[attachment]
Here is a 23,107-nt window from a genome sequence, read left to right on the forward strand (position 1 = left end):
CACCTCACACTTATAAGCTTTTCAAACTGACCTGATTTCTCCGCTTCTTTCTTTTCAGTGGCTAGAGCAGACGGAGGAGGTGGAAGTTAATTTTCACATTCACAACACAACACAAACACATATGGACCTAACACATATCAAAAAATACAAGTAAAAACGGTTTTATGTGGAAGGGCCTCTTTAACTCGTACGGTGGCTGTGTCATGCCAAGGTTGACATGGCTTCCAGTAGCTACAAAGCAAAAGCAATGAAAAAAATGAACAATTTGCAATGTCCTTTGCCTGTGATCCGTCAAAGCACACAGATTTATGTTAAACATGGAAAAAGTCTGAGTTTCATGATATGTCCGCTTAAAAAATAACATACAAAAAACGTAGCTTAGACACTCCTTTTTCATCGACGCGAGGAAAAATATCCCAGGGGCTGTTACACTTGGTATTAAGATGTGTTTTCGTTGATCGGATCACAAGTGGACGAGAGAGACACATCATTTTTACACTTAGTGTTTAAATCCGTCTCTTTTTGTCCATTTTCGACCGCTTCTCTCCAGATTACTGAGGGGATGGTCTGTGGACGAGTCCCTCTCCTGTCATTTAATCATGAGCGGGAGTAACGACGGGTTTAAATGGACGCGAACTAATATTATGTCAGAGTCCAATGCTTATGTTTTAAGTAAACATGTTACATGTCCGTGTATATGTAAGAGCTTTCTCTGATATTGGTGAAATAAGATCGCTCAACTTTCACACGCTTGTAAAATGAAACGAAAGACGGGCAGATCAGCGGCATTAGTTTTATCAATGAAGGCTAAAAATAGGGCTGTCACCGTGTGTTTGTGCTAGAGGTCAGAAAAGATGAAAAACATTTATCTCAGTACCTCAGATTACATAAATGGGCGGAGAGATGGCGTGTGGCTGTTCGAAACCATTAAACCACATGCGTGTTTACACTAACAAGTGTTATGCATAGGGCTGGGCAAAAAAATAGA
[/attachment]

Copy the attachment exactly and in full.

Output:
Here is a 23,107-nt window from a genome sequence, read left to right on the forward strand (position 1 = left end):
CACCTCACACTTATAAGCTTTTCAAACTGACCTGATTTCTCCGCTTCTTTCTTTTCAGTGGCTAGAGCAGACGGAGGAGGTGGAAGTTAATTTTCACATTCACAACACAACACAAACACATATGGACCTAACACATATCAAAAAATACAAGTAAAAACGGTTTTATGTGGAAGGGCCTCTTTAACTCGTACGGTGGCTGTGTCATGCCAAGGTTGACATGGCTTCCAGTAGCTACAAAGCAAAAGCAATGAAAAAAATGAACAATTTGCAATGTCCTTTGCCTGTGATCCGTCAAAGCACACAGATTTATGTTAAACATGGAAAAAGTCTGAGTTTCATGATATGTCCGCTTAAAAAATAACATACAAAAAACGTAGCTTAGACACTCCTTTTTCATCGACGCGAGGAAAAATATCCCAGGGGCTGTTACACTTGGTATTAAGATGTGTTTTCGTTGATCGGATCACAAGTGGACGAGAGAGACACATCATTTTTACACTTAGTGTTTAAATCCGTCTCTTTTTGTCCATTTTCGACCGCTTCTCTCCAGATTACTGAGGGGATGGTCTGTGGACGAGTCCCTCTCCTGTCATTTAATCATGAGCGGGAGTAACGACGGGTTTAAATGGACGCGAACTAATATTATGTCAGAGTCCAATGCTTATGTTTTAAGTAAACATGTTACATGTCCGTGTATATGTAAGAGCTTTCTCTGATATTGGTGAAATAAGATCGCTCAACTTTCACACGCTTGTAAAATGAAACGAAAGACGGGCAGATCAGCGGCATTAGTTTTATCAATGAAGGCTAAAAATAGGGCTGTCACCGTGTGTTTGTGCTAGAGGTCAGAAAAGATGAAAAACATTTATCTCAGTACCTCAGATTACATAAATGGGCGGAGAGATGGCGTGTGGCTGTTCGAAACCATTAAACCACATGCGTGTTTACACTAACAAGTGTTATGCATAGGGCTGGGCAAAAAAATAGA